In Geraghty the prisoners were sentenced under 18 U.S.C. § 4208(a)(2), the statute which was in effect prior to the enactment of the Parole Commission Reorganization Act, 18 U.S.C. §§ 4201-4218 (1976). Consequently, they had been immediately eligible for parole at the discretion of the Parole Board in accordance with 18 U.S.C. § 4206. Section 4206 empowered the Board to release a prisoner when the Board determined that there was a reasonable possibility that the prisoner could live and remain at liberty without violating the laws and such release would not be incompatible with the welfare of society. With the advent of the new guidelines it was argued that certain prisoners otherwise eligible for parole under the old standards would not be released until the mandatory release date or considered for release prior to reaching the minimum range of their sentences.
We concluded in Geraghty that the net effect of the guidelines in this regard, if mechanically applied to prisoners sentenced prior to the new statute, might well be to deprive them of the opportunity to apply for discretionary release under § 4208(a)(2) and § 4206. In the course of the Geraghty opinion, we employed an analysis parallel to that of the Supreme Court in Weaver predicating our reasoning on Lindsey v. Washington, supra; Greenfield v. Scafati, supra ; and Warden v. Marrero, 417 U.S. 653, 94 S.Ct. 2532, 41 L.Ed.2d 383 (1974). See Geraghty, supra, 579 F.2d at 263-65.3 We remanded, inter alia, for further proceedings so that the district court could determine whether the Parole Commission had, in fact, exercised discretion in applying the new guidelines.
In view of the remand by the Supreme Court, we have carefully reconsidered the petition for writ of habeas corpus that had been filed previously by Matthews. We believe it does present an ex post facto claim, but fails to allege any arbitrary, unreasonable or nonindividualized treatment resulting in a detrimental impact or an actual denial of parole for Matthews. Indeed, the only proceeding4 about which Matthews complains is an initial parole classification procedure which occurred within 120 days of Matthews' arrival at prison. He asserts that he did not receive a parole classification within 90 days of his arrival, and contends that this was an infraction of parole board regulations. However, Section 2.12, 28 C.F.R. provides that the initial classification should occur within 120 days of a prisoner's arrival at the prison. In addition, Matthews makes no claim of prejudice as a result of the alleged delay in establishing his original classification.
The only prejudice which Matthews arguably sets forth in his petition is that he is not eligible for immediate parole consideration because of the new act and the resulting guidelines, and that such a consequence is allegedly contrary to what the old act would have provided. Matthews goes on to charge that the sentencing colloquy in the district court indicates that the district judge intended him to be immediately eligible for parole, and thus that the intent of the sentencing judge has been frustrated. However, as previously mentioned, the district judge specifically negated this possible interpretation when he stated that the Parole Board had in no way frustrated his sentencing intent. Further, Addonizio stands as a bar to this latter claim. See supra at 3.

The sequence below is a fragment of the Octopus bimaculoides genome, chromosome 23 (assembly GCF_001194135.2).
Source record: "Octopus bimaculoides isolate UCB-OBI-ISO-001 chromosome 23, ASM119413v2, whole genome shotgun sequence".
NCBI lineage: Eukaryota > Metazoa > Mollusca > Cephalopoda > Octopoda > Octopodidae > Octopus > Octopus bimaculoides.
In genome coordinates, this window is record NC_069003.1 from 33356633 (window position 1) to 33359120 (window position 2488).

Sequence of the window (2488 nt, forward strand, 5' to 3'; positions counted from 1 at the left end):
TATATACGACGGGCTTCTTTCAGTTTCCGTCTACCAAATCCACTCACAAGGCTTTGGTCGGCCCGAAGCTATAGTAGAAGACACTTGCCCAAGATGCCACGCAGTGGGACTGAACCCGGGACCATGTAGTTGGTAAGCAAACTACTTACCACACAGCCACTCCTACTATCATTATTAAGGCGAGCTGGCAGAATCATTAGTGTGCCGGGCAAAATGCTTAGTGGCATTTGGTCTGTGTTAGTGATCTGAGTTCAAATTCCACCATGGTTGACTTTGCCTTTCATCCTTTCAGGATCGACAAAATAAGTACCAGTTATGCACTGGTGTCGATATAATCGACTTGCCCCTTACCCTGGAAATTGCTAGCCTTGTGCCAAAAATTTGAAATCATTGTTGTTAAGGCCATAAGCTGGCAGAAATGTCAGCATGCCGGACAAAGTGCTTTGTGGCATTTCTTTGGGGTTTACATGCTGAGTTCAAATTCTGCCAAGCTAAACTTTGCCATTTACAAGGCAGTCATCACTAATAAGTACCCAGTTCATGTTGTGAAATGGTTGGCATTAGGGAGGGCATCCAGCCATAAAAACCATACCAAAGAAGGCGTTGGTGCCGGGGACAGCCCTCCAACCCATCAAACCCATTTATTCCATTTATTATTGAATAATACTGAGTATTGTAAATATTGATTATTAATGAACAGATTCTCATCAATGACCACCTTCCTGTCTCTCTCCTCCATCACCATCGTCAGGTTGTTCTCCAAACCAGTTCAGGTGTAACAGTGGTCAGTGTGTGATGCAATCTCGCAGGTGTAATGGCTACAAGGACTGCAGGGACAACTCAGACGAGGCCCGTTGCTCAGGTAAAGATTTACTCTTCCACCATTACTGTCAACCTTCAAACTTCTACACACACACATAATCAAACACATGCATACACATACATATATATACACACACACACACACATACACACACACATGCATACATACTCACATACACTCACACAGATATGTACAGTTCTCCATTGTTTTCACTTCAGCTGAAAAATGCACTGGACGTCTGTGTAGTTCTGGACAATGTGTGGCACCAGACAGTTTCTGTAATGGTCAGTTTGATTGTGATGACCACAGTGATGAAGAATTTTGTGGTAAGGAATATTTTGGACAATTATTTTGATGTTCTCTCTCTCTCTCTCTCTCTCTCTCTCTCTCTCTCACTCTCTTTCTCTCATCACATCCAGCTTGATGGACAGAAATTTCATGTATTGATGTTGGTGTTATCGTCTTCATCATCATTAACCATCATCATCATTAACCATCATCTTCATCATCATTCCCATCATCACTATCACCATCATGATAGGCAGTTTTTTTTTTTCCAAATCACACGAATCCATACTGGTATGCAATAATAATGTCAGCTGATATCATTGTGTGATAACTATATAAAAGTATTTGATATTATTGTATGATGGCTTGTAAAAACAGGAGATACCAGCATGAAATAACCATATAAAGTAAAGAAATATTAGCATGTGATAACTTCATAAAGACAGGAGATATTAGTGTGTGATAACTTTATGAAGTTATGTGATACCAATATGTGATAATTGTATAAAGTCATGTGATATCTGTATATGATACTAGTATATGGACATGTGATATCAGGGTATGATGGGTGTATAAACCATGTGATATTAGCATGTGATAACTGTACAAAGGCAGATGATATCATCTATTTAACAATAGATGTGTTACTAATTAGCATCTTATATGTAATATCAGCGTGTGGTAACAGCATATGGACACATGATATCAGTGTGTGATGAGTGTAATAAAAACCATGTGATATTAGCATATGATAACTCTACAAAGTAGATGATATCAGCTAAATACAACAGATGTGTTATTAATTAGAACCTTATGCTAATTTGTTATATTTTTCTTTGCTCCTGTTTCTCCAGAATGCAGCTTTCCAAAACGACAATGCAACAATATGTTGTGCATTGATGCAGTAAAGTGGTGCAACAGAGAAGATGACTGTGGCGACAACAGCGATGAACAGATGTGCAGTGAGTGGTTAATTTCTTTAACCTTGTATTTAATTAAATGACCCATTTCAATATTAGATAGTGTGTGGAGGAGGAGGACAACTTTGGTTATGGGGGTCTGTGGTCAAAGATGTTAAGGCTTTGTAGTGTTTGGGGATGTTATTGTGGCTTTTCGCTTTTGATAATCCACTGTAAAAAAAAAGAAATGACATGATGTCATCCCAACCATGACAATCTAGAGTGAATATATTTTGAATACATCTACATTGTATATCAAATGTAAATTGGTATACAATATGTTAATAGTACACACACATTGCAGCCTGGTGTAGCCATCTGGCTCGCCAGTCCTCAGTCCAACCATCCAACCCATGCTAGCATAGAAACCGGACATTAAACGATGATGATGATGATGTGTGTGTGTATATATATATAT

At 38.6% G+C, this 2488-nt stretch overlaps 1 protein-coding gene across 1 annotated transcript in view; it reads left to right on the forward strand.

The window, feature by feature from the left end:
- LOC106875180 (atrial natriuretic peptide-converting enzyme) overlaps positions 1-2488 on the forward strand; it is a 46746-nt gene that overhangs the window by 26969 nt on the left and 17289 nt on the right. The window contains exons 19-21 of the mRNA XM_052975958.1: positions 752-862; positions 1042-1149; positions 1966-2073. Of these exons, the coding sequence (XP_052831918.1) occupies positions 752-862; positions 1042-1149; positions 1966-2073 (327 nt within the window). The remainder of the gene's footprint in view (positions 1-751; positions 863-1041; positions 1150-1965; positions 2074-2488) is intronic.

Nonetheless, it is observed that Matthews filed his petition for habeas and submitted his briefs in support thereof without the assistance of counsel. Moreover, neither the district court nor this Court had available at the time of its decisions the teachings of Weaver v. Graham. In light of these two factors, it would appear appropriate to remand this matter to the district court for full consideration of Matthews' contentions, and with the further suggestion that counsel be appointed in order to assist Matthews to present his arguments as effectively as possible in view of the complicated evolution of the law as set forth in Weaver as well as in Geraghty.
We note that recent developments in the district court may affect this matter. Matthews' sentence has been altered twice. First, by an order dated October 21, 1980, the district court vacated the original sentence and resentenced Matthews to exactly the same sentence to permit the timely filing of a Rule 35 F.R.Crim.P. motion for reduction of sentence, in accordance with this Court's opinion in United States v. Ackerman, 619 F.2d 285 (3d Cir. 1980). Second, four motions on Matthews' behalf have been filed recently, by Matthews and court-appointed counsel, to correct his sentence and to reduce his sentence pursuant to Rule 35. In an opinion and order filed April 1, 1981, the district court disposed of the motions by correcting the sentence imposed on Count 2 of Matthews' indictment. Matthews was originally sentenced to 5 years on Count 1, 15 years on Count 2, and 3 years on Counts 3, 4, 5, 6, 7, 8, and 9, all to run concurrently, with parole eligibility to be ascertained in accordance with 18 U.S.C. § 4208(a)(2).